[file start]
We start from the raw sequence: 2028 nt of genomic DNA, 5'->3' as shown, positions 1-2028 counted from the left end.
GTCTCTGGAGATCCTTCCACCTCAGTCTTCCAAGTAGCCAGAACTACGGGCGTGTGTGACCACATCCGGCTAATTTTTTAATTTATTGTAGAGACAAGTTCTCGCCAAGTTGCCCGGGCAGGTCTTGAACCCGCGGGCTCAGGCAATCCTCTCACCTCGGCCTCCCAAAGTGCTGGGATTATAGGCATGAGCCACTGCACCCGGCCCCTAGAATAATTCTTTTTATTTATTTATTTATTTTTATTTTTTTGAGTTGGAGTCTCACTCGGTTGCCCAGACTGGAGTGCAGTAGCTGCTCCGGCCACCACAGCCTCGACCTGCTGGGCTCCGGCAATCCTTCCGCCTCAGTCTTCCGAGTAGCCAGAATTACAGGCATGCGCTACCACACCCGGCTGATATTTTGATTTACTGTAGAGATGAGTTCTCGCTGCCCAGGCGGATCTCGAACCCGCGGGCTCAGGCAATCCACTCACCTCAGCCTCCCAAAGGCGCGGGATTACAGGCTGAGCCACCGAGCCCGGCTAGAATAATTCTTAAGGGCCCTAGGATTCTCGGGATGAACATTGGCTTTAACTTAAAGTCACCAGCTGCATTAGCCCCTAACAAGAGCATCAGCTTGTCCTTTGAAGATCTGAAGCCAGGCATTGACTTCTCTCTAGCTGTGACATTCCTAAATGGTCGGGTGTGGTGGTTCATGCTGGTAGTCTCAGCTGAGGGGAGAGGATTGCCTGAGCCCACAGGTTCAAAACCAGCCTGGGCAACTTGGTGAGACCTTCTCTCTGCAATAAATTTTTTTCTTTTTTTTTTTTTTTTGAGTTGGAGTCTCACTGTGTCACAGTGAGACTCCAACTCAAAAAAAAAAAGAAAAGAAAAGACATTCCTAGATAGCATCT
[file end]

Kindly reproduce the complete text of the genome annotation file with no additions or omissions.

We start from the raw sequence: 2028 nt of genomic DNA, 5'->3' as shown, positions 1-2028 counted from the left end.
GTCTCTGGAGATCCTTCCACCTCAGTCTTCCAAGTAGCCAGAACTACGGGCGTGTGTGACCACATCCGGCTAATTTTTTAATTTATTGTAGAGACAAGTTCTCGCCAAGTTGCCCGGGCAGGTCTTGAACCCGCGGGCTCAGGCAATCCTCTCACCTCGGCCTCCCAAAGTGCTGGGATTATAGGCATGAGCCACTGCACCCGGCCCCTAGAATAATTCTTTTTATTTATTTATTTATTTTTATTTTTTTGAGTTGGAGTCTCACTCGGTTGCCCAGACTGGAGTGCAGTAGCTGCTCCGGCCACCACAGCCTCGACCTGCTGGGCTCCGGCAATCCTTCCGCCTCAGTCTTCCGAGTAGCCAGAATTACAGGCATGCGCTACCACACCCGGCTGATATTTTGATTTACTGTAGAGATGAGTTCTCGCTGCCCAGGCGGATCTCGAACCCGCGGGCTCAGGCAATCCACTCACCTCAGCCTCCCAAAGGCGCGGGATTACAGGCTGAGCCACCGAGCCCGGCTAGAATAATTCTTAAGGGCCCTAGGATTCTCGGGATGAACATTGGCTTTAACTTAAAGTCACCAGCTGCATTAGCCCCTAACAAGAGCATCAGCTTGTCCTTTGAAGATCTGAAGCCAGGCATTGACTTCTCTCTAGCTGTGACATTCCTAAATGGTCGGGTGTGGTGGTTCATGCTGGTAGTCTCAGCTGAGGGGAGAGGATTGCCTGAGCCCACAGGTTCAAAACCAGCCTGGGCAACTTGGTGAGACCTTCTCTCTGCAATAAATTTTTTTCTTTTTTTTTTTTTTTTGAGTTGGAGTCTCACTGTGTCACAGTGAGACTCCAACTCAAAAAAAAAAAGAAAAGAAAAGACATTCCTAGATAGCATCT